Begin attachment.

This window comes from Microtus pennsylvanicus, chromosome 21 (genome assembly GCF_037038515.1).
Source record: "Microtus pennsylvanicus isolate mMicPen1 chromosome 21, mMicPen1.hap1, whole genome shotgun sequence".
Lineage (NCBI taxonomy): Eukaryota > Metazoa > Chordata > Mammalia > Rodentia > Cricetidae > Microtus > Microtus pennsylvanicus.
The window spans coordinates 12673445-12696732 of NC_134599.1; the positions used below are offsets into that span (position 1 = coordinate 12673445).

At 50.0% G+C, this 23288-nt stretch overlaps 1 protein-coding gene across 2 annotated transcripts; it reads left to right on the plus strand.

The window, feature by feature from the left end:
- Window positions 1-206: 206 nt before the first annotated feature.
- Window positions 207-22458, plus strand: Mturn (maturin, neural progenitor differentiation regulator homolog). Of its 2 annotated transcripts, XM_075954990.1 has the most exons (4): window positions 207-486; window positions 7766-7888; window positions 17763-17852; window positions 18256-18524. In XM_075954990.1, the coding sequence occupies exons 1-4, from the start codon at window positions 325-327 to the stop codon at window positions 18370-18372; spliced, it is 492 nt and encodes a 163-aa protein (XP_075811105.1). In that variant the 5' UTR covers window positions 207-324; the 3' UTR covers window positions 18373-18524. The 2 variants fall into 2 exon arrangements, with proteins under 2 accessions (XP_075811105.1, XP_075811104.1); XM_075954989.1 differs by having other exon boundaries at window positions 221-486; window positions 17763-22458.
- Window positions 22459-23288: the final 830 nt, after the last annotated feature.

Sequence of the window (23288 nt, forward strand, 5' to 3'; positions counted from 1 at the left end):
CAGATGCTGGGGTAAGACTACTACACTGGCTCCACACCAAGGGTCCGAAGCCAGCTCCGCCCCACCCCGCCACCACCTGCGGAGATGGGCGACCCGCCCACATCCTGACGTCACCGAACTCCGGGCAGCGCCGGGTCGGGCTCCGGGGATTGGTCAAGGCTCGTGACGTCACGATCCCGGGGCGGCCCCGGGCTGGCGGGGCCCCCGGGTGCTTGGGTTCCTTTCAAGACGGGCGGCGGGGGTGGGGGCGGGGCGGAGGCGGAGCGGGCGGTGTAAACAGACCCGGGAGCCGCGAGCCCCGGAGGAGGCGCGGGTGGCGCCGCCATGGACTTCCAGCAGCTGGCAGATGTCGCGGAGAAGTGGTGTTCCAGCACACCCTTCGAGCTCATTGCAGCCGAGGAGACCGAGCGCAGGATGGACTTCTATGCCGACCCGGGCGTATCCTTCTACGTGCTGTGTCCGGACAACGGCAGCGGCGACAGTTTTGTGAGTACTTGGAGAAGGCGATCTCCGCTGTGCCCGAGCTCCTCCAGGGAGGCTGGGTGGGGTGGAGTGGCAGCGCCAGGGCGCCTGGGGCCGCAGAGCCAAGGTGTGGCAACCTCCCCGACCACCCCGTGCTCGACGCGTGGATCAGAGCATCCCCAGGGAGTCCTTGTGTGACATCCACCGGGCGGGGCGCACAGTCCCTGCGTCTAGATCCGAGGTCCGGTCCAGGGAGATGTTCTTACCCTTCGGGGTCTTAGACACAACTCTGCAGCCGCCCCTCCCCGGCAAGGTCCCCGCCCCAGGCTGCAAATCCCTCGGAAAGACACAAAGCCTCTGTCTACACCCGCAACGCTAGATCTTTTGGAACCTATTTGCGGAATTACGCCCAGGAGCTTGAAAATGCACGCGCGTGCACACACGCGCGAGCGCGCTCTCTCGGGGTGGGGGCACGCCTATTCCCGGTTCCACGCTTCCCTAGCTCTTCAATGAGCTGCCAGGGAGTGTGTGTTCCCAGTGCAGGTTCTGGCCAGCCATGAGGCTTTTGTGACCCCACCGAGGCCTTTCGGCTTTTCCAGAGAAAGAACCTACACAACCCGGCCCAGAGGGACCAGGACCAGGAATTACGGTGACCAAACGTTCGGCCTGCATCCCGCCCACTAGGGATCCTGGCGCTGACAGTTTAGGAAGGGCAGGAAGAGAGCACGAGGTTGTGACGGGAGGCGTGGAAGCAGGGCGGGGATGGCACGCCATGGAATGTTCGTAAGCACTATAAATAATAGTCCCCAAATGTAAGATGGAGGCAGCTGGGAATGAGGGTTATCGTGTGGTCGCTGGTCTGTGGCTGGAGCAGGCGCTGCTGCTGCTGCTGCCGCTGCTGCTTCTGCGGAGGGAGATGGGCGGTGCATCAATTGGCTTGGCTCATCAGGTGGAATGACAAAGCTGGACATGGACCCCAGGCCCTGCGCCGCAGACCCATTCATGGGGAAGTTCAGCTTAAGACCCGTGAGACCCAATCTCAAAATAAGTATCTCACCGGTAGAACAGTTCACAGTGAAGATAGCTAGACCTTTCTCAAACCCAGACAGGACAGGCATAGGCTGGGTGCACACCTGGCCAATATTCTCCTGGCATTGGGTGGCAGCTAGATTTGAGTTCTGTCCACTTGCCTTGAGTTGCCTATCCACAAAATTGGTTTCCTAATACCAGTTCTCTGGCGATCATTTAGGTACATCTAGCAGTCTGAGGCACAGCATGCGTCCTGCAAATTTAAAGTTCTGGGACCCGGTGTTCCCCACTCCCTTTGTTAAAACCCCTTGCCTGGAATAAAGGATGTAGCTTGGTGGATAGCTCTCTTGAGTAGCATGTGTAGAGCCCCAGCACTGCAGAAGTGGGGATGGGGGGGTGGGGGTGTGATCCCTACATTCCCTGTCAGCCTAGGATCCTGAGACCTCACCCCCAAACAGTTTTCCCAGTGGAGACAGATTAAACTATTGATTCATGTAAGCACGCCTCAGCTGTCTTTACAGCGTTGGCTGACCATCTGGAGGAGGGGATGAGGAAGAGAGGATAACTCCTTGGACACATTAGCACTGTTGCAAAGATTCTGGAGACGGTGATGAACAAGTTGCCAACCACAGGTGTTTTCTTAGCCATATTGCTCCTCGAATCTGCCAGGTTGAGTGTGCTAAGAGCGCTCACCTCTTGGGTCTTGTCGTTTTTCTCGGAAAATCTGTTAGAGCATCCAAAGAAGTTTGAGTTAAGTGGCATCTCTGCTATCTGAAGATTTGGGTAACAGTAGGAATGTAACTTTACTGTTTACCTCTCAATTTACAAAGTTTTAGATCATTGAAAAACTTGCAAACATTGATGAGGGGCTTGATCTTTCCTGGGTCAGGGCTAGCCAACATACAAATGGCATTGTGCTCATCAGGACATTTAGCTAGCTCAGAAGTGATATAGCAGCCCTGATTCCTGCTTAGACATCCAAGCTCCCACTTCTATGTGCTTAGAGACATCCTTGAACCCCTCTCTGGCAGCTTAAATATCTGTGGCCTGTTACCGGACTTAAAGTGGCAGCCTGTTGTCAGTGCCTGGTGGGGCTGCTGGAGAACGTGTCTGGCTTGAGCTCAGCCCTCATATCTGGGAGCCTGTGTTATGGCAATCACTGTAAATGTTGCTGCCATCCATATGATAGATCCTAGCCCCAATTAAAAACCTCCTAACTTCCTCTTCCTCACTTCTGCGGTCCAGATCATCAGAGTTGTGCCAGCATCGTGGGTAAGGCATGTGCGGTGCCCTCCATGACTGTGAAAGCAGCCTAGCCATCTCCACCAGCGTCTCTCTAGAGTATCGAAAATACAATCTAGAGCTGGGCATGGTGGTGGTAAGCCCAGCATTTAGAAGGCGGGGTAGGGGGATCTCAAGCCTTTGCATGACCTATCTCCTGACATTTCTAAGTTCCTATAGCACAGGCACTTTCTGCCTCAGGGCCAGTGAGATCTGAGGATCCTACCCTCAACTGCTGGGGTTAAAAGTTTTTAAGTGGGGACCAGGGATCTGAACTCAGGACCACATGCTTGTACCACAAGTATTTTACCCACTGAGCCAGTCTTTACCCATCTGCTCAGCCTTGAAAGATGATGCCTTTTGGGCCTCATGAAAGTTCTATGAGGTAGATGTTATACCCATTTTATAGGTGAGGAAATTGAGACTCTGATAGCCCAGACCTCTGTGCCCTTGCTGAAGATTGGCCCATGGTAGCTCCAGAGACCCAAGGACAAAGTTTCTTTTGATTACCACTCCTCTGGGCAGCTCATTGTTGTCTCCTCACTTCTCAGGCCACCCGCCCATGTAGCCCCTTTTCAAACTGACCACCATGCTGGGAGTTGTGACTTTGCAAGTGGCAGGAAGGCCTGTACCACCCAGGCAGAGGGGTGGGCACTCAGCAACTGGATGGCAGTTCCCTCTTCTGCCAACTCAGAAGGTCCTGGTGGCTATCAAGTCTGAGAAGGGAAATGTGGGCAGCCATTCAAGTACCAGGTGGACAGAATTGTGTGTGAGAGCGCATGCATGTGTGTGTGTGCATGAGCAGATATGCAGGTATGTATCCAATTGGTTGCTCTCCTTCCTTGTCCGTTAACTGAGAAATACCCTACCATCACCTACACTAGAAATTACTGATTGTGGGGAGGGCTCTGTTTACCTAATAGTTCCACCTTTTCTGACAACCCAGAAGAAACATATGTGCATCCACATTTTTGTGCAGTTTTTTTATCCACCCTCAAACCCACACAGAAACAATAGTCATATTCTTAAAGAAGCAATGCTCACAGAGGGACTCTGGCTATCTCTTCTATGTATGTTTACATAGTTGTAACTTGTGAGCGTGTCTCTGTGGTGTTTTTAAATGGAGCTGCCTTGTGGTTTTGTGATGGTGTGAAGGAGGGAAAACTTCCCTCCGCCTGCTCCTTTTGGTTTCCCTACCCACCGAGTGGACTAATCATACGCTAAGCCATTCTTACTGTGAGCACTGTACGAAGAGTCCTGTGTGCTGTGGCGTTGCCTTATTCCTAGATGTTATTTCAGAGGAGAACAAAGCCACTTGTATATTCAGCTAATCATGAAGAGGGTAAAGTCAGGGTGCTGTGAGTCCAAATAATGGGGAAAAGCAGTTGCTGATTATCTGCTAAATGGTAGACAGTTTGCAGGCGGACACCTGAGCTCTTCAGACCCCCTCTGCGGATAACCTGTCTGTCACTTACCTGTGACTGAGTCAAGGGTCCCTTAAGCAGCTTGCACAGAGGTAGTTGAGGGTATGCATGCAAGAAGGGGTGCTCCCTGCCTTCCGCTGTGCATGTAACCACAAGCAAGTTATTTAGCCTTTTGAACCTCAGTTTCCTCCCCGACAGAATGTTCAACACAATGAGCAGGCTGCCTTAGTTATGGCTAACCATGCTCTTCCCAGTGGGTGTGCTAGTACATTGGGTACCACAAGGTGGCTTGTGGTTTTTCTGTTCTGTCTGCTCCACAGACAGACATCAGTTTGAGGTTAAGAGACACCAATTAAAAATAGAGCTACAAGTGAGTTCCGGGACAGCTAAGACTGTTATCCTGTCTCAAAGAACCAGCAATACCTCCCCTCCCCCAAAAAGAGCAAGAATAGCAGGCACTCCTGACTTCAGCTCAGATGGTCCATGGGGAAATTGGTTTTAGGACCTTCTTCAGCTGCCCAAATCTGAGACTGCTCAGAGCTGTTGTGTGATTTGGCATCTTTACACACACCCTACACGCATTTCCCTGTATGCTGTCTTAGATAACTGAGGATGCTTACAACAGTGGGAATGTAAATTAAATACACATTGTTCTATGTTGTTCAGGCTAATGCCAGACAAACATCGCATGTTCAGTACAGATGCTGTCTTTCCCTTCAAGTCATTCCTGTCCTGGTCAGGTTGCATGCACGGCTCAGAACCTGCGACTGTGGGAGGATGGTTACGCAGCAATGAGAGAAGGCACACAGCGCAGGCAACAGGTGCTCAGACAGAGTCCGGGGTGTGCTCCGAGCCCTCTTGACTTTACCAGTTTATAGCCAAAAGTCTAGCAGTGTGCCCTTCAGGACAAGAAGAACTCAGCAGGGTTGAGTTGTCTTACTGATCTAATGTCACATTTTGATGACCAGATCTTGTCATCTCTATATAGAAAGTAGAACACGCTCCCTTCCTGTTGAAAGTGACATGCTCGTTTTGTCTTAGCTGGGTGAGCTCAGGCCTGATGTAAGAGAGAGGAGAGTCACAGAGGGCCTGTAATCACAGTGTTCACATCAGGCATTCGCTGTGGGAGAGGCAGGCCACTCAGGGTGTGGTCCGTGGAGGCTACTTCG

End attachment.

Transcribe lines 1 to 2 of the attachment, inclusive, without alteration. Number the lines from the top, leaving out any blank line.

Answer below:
This window comes from Microtus pennsylvanicus, chromosome 21 (genome assembly GCF_037038515.1).
Source record: "Microtus pennsylvanicus isolate mMicPen1 chromosome 21, mMicPen1.hap1, whole genome shotgun sequence".